Now I want to talk a couple minutes, and, you know, I may a little bit ‑‑ you know, I came in a little late, and seems to contradict Dr. Valdez a little bit, but I think not really, but I want to talk about the Hispanic paradox, which is the finding of low age-specific mortality rates for the Hispanic population of the United States compared to the non-Hispanic white population, despite the socioeconomic disadvantage of the Hispanics.

           The standard citation to this fact is a JAMA article from 1993 that showed that the standardized mortality rate ratio for Hispanics compared to non-Hispanic whites was .74 for men and .82 for women.  The Hispanics have lower heart disease and cancer mortality, the birth outcomes are similar to whites, and another aspect of the paradox that's important is that the Hispanic advantage is larger for immigrants than it is for natives.

           Now what's the cause of the mortality advantage?  Well, that's a matter of debate, and we can't go through everything here, but one cause seems to be the better health behaviors of Hispanic populations on average, particularly immigrants, in terms of diet and lower smoking rates.

           If you look at mortality rates for younger adults, you find much lower suicide rates for Hispanics.  Now, believe it or not, much lower rates of death from drug abuse and from STDs.  I mean, a point important to emphasize, because it's often overlooked.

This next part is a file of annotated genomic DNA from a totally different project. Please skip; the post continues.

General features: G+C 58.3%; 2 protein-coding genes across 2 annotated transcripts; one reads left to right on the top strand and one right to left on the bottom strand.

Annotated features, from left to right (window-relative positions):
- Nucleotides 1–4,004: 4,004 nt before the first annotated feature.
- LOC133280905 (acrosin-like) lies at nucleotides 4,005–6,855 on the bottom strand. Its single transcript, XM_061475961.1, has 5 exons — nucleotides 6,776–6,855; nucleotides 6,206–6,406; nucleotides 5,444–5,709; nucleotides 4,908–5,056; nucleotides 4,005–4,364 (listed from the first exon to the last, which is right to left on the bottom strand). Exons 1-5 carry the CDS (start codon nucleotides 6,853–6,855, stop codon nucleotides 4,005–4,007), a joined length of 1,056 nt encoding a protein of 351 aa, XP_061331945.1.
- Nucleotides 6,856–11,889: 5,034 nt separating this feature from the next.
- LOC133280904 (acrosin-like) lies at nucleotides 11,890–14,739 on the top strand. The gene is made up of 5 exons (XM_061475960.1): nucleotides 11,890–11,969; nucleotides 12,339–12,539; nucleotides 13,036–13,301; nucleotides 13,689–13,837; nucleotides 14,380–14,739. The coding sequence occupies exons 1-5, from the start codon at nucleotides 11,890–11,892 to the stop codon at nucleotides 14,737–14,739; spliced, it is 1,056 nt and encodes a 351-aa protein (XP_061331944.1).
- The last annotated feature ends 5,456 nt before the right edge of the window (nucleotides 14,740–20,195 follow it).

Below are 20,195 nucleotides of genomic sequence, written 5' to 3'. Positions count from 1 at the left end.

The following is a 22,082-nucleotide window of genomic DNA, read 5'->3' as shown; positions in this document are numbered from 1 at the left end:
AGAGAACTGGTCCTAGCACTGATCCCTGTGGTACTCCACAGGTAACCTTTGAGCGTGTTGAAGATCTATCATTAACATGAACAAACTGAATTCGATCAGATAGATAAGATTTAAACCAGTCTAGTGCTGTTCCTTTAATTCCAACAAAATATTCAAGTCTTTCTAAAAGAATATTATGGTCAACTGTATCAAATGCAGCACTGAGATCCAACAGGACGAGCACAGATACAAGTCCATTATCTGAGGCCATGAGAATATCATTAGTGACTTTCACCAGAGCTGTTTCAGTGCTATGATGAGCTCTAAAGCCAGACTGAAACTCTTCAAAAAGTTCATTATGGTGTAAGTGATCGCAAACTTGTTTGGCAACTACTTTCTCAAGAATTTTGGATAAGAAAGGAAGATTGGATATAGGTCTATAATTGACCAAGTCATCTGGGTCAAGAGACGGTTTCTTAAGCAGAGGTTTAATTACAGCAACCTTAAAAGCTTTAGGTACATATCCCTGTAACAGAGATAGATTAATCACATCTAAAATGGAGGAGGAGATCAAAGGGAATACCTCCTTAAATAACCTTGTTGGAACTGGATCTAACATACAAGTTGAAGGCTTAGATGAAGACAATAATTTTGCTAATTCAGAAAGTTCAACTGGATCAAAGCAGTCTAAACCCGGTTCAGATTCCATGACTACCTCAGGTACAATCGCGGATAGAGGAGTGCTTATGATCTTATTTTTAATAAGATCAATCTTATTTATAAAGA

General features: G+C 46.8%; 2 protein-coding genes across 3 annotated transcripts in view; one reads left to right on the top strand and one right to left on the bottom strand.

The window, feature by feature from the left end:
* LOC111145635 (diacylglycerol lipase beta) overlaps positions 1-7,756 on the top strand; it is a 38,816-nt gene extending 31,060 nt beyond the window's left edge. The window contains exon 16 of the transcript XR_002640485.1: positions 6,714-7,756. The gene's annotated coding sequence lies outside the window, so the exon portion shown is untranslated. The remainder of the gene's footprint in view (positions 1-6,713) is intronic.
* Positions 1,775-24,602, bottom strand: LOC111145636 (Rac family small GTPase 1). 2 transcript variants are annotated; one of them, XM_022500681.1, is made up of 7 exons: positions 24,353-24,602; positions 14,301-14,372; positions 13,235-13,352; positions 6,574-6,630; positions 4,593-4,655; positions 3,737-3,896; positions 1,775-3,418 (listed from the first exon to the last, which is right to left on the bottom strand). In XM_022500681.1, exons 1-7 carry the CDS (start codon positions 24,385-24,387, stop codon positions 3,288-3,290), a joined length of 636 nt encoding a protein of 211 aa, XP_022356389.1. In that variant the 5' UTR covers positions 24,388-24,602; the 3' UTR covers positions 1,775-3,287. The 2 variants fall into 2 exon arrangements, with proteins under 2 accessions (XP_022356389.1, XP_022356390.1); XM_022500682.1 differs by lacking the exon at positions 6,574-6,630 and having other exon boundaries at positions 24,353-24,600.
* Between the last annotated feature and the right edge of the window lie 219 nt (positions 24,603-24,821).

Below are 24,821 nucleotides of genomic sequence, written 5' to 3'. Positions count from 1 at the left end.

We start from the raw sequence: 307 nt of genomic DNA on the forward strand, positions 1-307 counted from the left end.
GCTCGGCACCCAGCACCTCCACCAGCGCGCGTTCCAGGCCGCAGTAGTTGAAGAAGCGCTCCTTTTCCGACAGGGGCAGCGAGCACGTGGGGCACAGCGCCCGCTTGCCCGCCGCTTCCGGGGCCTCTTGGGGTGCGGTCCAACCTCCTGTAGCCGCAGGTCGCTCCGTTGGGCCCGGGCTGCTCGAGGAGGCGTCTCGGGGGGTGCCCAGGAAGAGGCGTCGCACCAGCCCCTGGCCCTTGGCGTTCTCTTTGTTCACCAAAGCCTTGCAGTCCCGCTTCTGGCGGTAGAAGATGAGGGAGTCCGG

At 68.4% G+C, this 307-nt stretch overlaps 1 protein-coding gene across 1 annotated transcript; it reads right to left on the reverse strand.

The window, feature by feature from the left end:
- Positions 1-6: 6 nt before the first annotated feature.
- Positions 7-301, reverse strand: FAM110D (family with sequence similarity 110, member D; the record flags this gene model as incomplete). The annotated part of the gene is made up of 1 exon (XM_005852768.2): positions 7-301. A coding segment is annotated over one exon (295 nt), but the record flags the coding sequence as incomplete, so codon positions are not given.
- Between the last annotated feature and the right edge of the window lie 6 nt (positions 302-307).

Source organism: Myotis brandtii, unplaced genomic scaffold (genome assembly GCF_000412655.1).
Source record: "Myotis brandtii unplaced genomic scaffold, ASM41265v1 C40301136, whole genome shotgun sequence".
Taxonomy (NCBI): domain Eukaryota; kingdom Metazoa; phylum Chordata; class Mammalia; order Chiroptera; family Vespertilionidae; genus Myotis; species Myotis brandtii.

And the other important reason is health selected migration.  The idea here is, and it's a world-wide phenomenon, is that healthier people are more likely to move long distances, more likely to cross international borders.  Economists, you know, in short, explain that that happens because people are moving largely for economic reasons, and if they're doing so, people who expect a greater return are more likely to move.

           And, you know, for that reason, the people who come to the United States are more likely to be in good health.

           So what is the implication of this, is, a point that I want to emphasize, is that if you look at statistics nationwide, Hispanics do not impose an excessive healthcare burden because of poor health habits, and extra burden of illness, or higher use of medical care.